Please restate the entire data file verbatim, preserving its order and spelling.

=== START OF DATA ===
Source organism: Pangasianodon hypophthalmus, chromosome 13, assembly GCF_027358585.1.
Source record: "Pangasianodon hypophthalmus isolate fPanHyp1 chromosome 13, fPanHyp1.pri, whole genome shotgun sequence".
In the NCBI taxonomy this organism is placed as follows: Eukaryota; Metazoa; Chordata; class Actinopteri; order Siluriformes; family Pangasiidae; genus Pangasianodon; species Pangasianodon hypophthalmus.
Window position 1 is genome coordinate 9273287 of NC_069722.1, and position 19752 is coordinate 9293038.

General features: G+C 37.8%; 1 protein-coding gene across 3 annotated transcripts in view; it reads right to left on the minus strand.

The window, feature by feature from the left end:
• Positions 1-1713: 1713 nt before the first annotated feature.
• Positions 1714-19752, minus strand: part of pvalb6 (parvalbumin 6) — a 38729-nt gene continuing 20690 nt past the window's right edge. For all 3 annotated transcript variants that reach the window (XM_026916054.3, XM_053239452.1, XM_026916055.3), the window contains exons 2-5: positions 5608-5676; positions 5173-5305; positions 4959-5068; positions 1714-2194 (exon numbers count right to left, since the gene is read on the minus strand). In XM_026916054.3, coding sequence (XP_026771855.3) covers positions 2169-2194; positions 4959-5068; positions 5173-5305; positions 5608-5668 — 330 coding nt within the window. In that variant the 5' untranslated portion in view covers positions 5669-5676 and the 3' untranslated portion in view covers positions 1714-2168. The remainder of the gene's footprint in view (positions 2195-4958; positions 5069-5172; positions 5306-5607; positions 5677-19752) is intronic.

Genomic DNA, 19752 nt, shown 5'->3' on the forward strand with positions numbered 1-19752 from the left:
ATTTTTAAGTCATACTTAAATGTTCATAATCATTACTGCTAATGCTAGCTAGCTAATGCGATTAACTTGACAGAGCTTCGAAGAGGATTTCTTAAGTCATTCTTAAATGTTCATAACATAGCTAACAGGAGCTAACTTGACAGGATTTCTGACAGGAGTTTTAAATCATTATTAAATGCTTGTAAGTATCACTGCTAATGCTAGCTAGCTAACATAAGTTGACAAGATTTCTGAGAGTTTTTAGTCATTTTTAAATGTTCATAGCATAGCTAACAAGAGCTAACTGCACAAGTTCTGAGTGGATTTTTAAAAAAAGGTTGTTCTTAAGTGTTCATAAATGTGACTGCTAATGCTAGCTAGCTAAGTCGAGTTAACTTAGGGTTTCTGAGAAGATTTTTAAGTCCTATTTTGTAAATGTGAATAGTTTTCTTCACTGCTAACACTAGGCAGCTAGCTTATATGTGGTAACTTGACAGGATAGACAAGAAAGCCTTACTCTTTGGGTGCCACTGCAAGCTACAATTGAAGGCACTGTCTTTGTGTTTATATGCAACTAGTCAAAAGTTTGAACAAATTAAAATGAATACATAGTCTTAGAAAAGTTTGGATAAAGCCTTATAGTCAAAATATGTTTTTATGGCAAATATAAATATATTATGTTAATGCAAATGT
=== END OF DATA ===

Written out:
Source organism: Pangasianodon hypophthalmus, chromosome 13, assembly GCF_027358585.1.
Source record: "Pangasianodon hypophthalmus isolate fPanHyp1 chromosome 13, fPanHyp1.pri, whole genome shotgun sequence".
In the NCBI taxonomy this organism is placed as follows: Eukaryota; Metazoa; Chordata; class Actinopteri; order Siluriformes; family Pangasiidae; genus Pangasianodon; species Pangasianodon hypophthalmus.
Window position 1 is genome coordinate 9273287 of NC_069722.1, and position 19752 is coordinate 9293038.

General features: G+C 37.8%; 1 protein-coding gene across 3 annotated transcripts in view; it reads right to left on the minus strand.

The window, feature by feature from the left end:
• Positions 1-1713: 1713 nt before the first annotated feature.
• Positions 1714-19752, minus strand: part of pvalb6 (parvalbumin 6) — a 38729-nt gene continuing 20690 nt past the window's right edge. For all 3 annotated transcript variants that reach the window (XM_026916054.3, XM_053239452.1, XM_026916055.3), the window contains exons 2-5: positions 5608-5676; positions 5173-5305; positions 4959-5068; positions 1714-2194 (exon numbers count right to left, since the gene is read on the minus strand). In XM_026916054.3, coding sequence (XP_026771855.3) covers positions 2169-2194; positions 4959-5068; positions 5173-5305; positions 5608-5668 — 330 coding nt within the window. In that variant the 5' untranslated portion in view covers positions 5669-5676 and the 3' untranslated portion in view covers positions 1714-2168. The remainder of the gene's footprint in view (positions 2195-4958; positions 5069-5172; positions 5306-5607; positions 5677-19752) is intronic.

Genomic DNA, 19752 nt, shown 5'->3' on the forward strand with positions numbered 1-19752 from the left:
ATTTTTAAGTCATACTTAAATGTTCATAATCATTACTGCTAATGCTAGCTAGCTAATGCGATTAACTTGACAGAGCTTCGAAGAGGATTTCTTAAGTCATTCTTAAATGTTCATAACATAGCTAACAGGAGCTAACTTGACAGGATTTCTGACAGGAGTTTTAAATCATTATTAAATGCTTGTAAGTATCACTGCTAATGCTAGCTAGCTAACATAAGTTGACAAGATTTCTGAGAGTTTTTAGTCATTTTTAAATGTTCATAGCATAGCTAACAAGAGCTAACTGCACAAGTTCTGAGTGGATTTTTAAAAAAAGGTTGTTCTTAAGTGTTCATAAATGTGACTGCTAATGCTAGCTAGCTAAGTCGAGTTAACTTAGGGTTTCTGAGAAGATTTTTAAGTCCTATTTTGTAAATGTGAATAGTTTTCTTCACTGCTAACACTAGGCAGCTAGCTTATATGTGGTAACTTGACAGGATAGACAAGAAAGCCTTACTCTTTGGGTGCCACTGCAAGCTACAATTGAAGGCACTGTCTTTGTGTTTATATGCAACTAGTCAAAAGTTTGAACAAATTAAAATGAATACATAGTCTTAGAAAAGTTTGGATAAAGCCTTATAGTCAAAATATGTTTTTATGGCAAATATAAATATATTATGTTAATGCAAATGT